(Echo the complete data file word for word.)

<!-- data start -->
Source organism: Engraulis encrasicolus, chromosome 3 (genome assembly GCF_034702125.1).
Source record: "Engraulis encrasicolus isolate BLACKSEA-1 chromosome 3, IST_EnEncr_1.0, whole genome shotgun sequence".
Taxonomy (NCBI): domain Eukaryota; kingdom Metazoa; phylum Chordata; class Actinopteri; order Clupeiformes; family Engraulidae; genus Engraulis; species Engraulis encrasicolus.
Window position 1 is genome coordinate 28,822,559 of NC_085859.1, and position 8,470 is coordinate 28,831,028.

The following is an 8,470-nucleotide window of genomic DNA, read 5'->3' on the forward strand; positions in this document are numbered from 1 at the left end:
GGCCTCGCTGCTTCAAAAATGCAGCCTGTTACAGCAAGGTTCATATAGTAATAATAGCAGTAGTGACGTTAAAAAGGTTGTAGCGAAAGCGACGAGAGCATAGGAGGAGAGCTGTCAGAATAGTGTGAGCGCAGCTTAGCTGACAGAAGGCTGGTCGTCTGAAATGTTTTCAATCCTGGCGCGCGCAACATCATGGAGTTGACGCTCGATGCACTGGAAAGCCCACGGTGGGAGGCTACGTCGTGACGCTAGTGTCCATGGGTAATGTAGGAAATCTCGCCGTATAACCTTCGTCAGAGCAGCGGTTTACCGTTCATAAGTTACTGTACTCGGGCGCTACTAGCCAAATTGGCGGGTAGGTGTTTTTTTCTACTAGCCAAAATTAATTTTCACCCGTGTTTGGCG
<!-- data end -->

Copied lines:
Source organism: Engraulis encrasicolus, chromosome 3 (genome assembly GCF_034702125.1).
Source record: "Engraulis encrasicolus isolate BLACKSEA-1 chromosome 3, IST_EnEncr_1.0, whole genome shotgun sequence".
Taxonomy (NCBI): domain Eukaryota; kingdom Metazoa; phylum Chordata; class Actinopteri; order Clupeiformes; family Engraulidae; genus Engraulis; species Engraulis encrasicolus.
Window position 1 is genome coordinate 28,822,559 of NC_085859.1, and position 8,470 is coordinate 28,831,028.

The following is an 8,470-nucleotide window of genomic DNA, read 5'->3' on the forward strand; positions in this document are numbered from 1 at the left end:
GGCCTCGCTGCTTCAAAAATGCAGCCTGTTACAGCAAGGTTCATATAGTAATAATAGCAGTAGTGACGTTAAAAAGGTTGTAGCGAAAGCGACGAGAGCATAGGAGGAGAGCTGTCAGAATAGTGTGAGCGCAGCTTAGCTGACAGAAGGCTGGTCGTCTGAAATGTTTTCAATCCTGGCGCGCGCAACATCATGGAGTTGACGCTCGATGCACTGGAAAGCCCACGGTGGGAGGCTACGTCGTGACGCTAGTGTCCATGGGTAATGTAGGAAATCTCGCCGTATAACCTTCGTCAGAGCAGCGGTTTACCGTTCATAAGTTACTGTACTCGGGCGCTACTAGCCAAATTGGCGGGTAGGTGTTTTTTTCTACTAGCCAAAATTAATTTTCACCCGTGTTTGGCG